Even if you’ve been using Windows 10 for a while, there are likely more than a few non-obvious features that you’ve never tried before. We’ve picked ten of them, and each one will help you get the most out of your PC.
Do you have a PC with Windows 11? Also check out our favorite Windows 11 features.
Emoji selection menu
If you’re a big emoji fan, there’s an easy way to add emoji to any document. To do this, press Windows+period (“.”) on your keyboard. In the small menu that opens, you can scroll through the full list of available emojis in Windows 10. When you find the emoji you want, click on it and Windows will paste it into the text box you’re working on.
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If your Windows workspace is feeling crowded, virtual desktops can help you manage your open windows and organize your desktop by task or topic. To add a new virtual desktop, click the Task View icon on your taskbar or press Windows+Tab. In Tasks view, click the New Desktop button at the top of the screen. (If you don’t see any virtual desktops in Tasks view, make sure they’re enabled in Settings > System > Multitasking.) Now that you have another desktop to work on, you can switch between desktops at any time in Tasks view switch Click on the thumbnail of each desktop.
TIED TOGETHER: How to quickly switch between virtual desktops on Windows 10
Instant timestamp in editor
If you enjoy taking notes in Windows 10’s built-in text editor, Notepad, you’ll enjoy this quick tip. To get a date and time stamp in Notepad, press F5 on your keyboard at any time. Or you can select Edit > Time/Date from the menu bar. From that moment on, the current time and date will appear immediately at the position of your cursor. Very convenient!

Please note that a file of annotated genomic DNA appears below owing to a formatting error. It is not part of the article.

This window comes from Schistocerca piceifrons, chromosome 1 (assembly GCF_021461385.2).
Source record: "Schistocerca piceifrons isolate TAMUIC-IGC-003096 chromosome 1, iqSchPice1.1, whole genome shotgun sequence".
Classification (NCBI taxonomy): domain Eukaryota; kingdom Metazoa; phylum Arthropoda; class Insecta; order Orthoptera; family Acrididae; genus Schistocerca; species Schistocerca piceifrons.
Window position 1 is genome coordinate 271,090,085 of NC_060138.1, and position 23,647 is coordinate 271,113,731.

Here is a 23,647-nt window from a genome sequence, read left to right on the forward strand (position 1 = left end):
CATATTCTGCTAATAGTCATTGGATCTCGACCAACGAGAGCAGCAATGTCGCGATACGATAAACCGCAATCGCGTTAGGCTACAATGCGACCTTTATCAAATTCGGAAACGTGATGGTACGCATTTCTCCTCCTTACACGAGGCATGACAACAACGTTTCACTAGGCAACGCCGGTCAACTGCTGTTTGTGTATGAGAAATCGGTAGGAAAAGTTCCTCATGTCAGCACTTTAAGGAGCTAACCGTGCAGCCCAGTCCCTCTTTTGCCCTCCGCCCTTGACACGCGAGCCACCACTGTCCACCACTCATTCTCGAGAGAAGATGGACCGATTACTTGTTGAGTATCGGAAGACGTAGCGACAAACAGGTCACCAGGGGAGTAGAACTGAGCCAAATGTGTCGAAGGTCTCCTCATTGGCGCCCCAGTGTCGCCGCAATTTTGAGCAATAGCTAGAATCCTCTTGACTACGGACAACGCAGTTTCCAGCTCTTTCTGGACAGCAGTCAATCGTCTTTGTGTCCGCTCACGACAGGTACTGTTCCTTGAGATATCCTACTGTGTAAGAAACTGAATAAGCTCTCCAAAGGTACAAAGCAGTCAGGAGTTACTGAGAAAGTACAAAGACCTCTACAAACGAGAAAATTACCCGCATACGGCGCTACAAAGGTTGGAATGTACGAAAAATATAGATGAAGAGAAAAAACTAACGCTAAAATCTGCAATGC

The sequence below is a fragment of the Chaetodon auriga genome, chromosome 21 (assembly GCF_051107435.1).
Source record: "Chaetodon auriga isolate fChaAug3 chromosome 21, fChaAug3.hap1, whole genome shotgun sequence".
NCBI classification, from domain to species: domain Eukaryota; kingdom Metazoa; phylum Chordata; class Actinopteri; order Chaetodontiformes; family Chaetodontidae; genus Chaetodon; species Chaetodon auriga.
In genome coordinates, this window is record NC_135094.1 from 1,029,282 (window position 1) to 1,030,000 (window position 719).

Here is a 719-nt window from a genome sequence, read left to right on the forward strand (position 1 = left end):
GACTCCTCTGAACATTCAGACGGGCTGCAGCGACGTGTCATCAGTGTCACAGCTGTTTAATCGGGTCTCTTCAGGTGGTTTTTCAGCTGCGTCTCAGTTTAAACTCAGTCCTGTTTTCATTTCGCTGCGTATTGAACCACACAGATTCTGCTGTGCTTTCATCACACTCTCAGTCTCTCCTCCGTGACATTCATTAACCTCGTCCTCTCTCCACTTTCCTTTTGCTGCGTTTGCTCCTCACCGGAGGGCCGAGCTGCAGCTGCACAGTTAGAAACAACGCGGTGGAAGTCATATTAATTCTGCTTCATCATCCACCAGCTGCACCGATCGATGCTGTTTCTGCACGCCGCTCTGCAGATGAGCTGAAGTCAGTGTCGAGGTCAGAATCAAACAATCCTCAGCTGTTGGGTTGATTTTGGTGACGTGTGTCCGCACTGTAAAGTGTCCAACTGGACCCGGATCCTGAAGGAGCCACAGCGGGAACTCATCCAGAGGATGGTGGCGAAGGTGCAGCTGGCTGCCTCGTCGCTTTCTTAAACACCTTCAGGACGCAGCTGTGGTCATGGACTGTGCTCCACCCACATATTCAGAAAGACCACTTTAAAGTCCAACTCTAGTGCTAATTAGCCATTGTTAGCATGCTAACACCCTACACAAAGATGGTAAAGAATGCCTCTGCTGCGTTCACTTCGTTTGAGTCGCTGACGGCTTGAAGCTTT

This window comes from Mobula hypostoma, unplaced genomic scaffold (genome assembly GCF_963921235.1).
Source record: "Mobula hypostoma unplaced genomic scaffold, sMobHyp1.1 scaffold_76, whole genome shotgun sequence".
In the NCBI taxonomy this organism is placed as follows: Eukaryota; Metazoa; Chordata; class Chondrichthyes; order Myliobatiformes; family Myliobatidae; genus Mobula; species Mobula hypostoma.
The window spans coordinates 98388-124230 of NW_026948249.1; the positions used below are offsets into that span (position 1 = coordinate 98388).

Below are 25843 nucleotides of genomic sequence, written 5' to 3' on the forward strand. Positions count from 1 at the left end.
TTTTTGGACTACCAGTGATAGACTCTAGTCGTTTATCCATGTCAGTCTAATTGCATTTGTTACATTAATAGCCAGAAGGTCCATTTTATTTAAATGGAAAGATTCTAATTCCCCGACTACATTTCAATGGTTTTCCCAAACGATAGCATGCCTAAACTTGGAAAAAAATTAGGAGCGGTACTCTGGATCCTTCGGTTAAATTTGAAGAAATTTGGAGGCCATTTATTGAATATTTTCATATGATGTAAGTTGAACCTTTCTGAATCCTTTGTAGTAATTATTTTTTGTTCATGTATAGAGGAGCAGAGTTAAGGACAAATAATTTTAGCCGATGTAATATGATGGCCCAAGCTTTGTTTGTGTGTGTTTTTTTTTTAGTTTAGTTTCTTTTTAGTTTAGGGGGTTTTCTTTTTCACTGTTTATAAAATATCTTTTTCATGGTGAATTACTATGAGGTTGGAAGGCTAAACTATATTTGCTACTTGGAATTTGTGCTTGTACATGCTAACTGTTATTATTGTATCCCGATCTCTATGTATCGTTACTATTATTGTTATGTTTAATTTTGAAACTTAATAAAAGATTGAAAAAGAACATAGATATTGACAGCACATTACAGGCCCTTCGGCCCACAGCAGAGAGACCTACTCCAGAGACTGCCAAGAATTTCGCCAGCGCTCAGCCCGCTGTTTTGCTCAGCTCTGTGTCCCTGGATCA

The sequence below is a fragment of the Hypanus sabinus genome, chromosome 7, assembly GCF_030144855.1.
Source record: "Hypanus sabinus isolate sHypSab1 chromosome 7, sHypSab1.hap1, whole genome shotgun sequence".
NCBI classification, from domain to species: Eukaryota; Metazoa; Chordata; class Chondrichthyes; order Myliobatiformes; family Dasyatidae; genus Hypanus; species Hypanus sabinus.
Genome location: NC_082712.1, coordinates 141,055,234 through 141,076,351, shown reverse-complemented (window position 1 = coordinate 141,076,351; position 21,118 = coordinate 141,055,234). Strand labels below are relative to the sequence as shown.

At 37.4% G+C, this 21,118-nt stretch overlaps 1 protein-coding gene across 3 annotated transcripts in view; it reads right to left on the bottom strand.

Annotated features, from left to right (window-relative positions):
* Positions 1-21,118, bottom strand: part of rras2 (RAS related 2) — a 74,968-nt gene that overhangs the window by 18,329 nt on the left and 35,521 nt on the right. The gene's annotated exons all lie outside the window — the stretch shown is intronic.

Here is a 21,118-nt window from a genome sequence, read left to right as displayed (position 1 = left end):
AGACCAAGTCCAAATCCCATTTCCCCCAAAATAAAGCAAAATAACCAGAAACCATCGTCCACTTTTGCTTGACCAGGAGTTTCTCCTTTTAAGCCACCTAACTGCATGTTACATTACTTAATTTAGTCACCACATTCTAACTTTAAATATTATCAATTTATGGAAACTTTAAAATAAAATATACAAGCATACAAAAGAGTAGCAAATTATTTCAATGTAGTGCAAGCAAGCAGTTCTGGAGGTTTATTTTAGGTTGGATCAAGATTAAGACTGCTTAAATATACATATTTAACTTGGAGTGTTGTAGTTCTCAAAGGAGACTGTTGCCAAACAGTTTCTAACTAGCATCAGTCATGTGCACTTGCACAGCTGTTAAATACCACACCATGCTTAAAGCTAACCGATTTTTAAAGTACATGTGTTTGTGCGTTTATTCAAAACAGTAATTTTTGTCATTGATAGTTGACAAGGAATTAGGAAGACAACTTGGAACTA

TIED TOGETHER: Why Notepad is still great for taking notes
Cut out & sketch
This built-in app can take screenshots of any area of your screen and can also take a screenshot of an entire webpage at the touch of a button. To start Snip & Sketch, press Windows+Shift+S on your keyboard. Or you can open the Start menu and type “Snip & Sketch” and then press Enter or click the icon. To create a screenshot, click on the “New” button in the toolbar and then use the mouse to mark the desired area. You will see the result in the window and you can save it by clicking the “Save” button (a floppy disk icon) on the toolbar.
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Windows “Time Machine” backup
A built-in Windows 10 feature called File History backs up your files every hour by default, but you can change the frequency to just every 10 minutes. It’s similar to Time Machine on a Mac. To turn on File History, press Windows+i to open Settings, then navigate to Update & Security > Backup. Under “Back up with File History,” click the “Add a drive” button and select a drive (usually an external drive) where you want Windows to store backups. You can configure File History settings by clicking More Options under Update & Security > Backup.
TIED TOGETHER: How to use Windows File History to back up your data
Screen capture with Xbox Game Bar